Deterrents to Knowledge-sharing in the Pharmaceutical Industry: A Case Study

Journal of Knowledge Management, Volume 19, Issue 2, April 2015.
Purpose Effective knowledge-sharing is fundamental to stimulation of the process of knowledge absorption. The limited proximal communication between the employees in the pharmaceutical industry stifles their knowledge-sharing behaviour significantly. This study explored deterrents to knowledge-sharing in pharmaceutical manufacturing. Design/methodology/approach A cross-sectional case study, consisting of semi-structured interviews with managers and scientists, was conducted in a multinational pharmaceutical company in Australia. Respondents were asked to answer questions regarding their current knowledge-sharing practices and to identify organisational deterrents to knowledge-sharing. The data were condensed into themes according to the thematic analysis method. Findings The pharmaceutical industry is extensively regulated and its excessive competitiveness is cultivating organisational reticence towards the development of a knowledge-sharing culture. Nine categories of deterrents to intra- (within) and inter-organisational (between organisations) knowledge-sharing have been identified. These categories include high cost of sharing knowledge, information technology limitations, knowledge-hiding, lack of socialisation, lack of trust culture, non-educational mindset, organisational politics, poor leadership and time pressure. Research limitations/implications The population of this study consists of managers and practitioners working for a pharmaceutical company. Hence the generalisability of the findings to other healthcare settings is unknown. Practical implications The findings have implications for leaders and managers who should be aware of these professional diversities, instigators as well as the ripple effects of limited knowledge-sharing in order to guide the organisation towards developing an optimal knowledge-sharing culture. Originality/value A focused investigation of knowledge-sharing behaviour within the pharmaceutical industry in Australia, considering the pressure applied to this industry over the last decade. A case study that specifically focuses on the diversity of deterrents to knowledge-sharing in the pharmaceutical manufacturing industry.
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Management of knowledge creation and sharing to create virtual knowledge-sharing communities: a tracking study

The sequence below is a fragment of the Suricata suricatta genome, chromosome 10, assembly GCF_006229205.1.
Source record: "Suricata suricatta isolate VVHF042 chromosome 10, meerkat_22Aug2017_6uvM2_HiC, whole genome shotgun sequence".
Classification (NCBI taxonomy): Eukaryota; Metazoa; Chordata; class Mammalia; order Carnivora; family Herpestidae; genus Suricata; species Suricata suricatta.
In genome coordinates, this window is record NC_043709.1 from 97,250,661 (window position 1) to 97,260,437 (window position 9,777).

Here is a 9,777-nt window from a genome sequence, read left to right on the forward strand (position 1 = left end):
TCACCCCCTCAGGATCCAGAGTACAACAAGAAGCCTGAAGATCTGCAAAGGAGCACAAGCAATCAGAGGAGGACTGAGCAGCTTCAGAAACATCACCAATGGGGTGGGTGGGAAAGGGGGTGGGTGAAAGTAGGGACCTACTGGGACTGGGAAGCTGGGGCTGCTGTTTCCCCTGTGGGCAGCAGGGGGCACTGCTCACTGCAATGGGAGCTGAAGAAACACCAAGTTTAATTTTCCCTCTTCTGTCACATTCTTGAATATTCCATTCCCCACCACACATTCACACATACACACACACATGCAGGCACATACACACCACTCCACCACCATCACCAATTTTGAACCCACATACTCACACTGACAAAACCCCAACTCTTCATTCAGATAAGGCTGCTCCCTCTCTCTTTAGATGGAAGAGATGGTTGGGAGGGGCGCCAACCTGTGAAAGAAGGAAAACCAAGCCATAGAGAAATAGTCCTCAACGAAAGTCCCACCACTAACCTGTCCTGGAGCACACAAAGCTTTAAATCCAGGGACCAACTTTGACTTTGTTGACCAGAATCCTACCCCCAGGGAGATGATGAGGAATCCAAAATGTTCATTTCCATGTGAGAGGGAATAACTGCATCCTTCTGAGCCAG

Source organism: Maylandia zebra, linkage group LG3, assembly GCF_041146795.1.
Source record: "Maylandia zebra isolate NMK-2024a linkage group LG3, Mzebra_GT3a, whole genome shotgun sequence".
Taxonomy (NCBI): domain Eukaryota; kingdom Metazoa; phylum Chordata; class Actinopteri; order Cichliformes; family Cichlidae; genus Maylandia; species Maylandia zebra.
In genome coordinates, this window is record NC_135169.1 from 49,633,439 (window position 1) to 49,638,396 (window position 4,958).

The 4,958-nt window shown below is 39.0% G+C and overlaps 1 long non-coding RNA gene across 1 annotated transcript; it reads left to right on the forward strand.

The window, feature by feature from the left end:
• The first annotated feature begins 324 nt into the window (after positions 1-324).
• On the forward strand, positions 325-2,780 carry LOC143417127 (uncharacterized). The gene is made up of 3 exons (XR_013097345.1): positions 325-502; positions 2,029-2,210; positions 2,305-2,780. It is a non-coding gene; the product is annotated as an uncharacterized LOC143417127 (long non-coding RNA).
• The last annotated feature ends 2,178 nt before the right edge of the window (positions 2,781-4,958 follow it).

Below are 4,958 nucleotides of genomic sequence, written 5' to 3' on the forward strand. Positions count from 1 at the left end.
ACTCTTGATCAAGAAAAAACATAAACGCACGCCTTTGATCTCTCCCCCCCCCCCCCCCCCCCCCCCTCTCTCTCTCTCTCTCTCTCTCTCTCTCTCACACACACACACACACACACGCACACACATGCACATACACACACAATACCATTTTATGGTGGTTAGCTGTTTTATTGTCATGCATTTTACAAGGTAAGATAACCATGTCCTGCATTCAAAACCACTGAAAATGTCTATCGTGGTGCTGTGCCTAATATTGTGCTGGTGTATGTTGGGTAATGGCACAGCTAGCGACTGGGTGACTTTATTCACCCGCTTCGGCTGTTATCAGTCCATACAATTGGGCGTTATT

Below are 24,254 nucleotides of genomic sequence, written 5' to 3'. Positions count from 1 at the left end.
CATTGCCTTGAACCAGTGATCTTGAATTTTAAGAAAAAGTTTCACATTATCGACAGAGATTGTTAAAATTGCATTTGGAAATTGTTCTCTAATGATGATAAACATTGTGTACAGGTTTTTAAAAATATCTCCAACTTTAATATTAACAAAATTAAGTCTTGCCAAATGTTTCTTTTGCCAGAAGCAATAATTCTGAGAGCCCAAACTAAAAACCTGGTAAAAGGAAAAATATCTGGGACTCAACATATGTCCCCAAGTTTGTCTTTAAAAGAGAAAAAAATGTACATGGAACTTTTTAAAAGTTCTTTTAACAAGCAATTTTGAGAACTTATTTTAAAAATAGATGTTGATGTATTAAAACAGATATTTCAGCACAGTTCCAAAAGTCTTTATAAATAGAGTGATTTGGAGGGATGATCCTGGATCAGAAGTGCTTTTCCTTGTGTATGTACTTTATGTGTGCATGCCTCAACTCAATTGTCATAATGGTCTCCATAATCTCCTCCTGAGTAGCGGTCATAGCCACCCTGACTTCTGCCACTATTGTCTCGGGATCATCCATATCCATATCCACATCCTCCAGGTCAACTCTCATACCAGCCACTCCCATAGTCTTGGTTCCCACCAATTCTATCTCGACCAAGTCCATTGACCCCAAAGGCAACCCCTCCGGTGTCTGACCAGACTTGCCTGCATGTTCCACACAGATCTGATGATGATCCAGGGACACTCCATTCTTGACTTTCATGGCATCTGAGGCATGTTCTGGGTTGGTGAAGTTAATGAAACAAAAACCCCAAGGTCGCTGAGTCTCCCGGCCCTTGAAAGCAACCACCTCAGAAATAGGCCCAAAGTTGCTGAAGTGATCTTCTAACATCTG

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Journal of Knowledge Management, Volume 19, Issue 2, April 2015.
Purpose The main aim of this study is to address the lack of research on the potential impact of the radical changes in social networking in the so-called network society and indirectly the need to manage and constructively share in the collateral knowledge creation. To do this, a tracking study of the knowledge creation and sharing in a discussion forum has been conducted from a knowledge management perspective. Design/methodology/approach A quantitative content analysis research design has been adopted in accordance with which content, text and messages on the website were critically examined, categories and themes identified and analysed, content coded and interpreted, and the results reported, relative to the research problem and theory.

Both substantive decisions (what and how to code) and technical decisions (how coding will be interpreted) were made during the coding process and the interpretation of the results (Keyton, 2015). Three levels of division were used in the development of the coding system, namely message construction; a summary of criteria and subcriteria; and main links and sublinks (Wagner et al., 2012). The unit of analysis was a website, specifically the southafrica.com online discussion forum, which presented an observable and measurable unit for the dissection of the text into components, criteria, subcriteria and elements to be analysed. Findings Two main findings emerged.

First, it was found empirically that knowledge intervention by an expert in the organisation is in fact possible (and indeed needed as a proactive means) to ensure new knowledge is created and shared by individuals in the forum on a continuous basis. Second, it was found that a good theoretical foundation or framework can indicate the importance of various aspects which should be considered to obtain useful results from the participants or members of the forum through knowledge management. Research limitations/implications The study is limited by the fact that it only focused on the measurement of knowledge management in one online discussion forum, southafrica.com, during two time frames from an organisational perspective in terms of the three Cs. Further research in other settings would enhance the findings of this study, and researchers are encouraged to use the theoretical framework in future studies.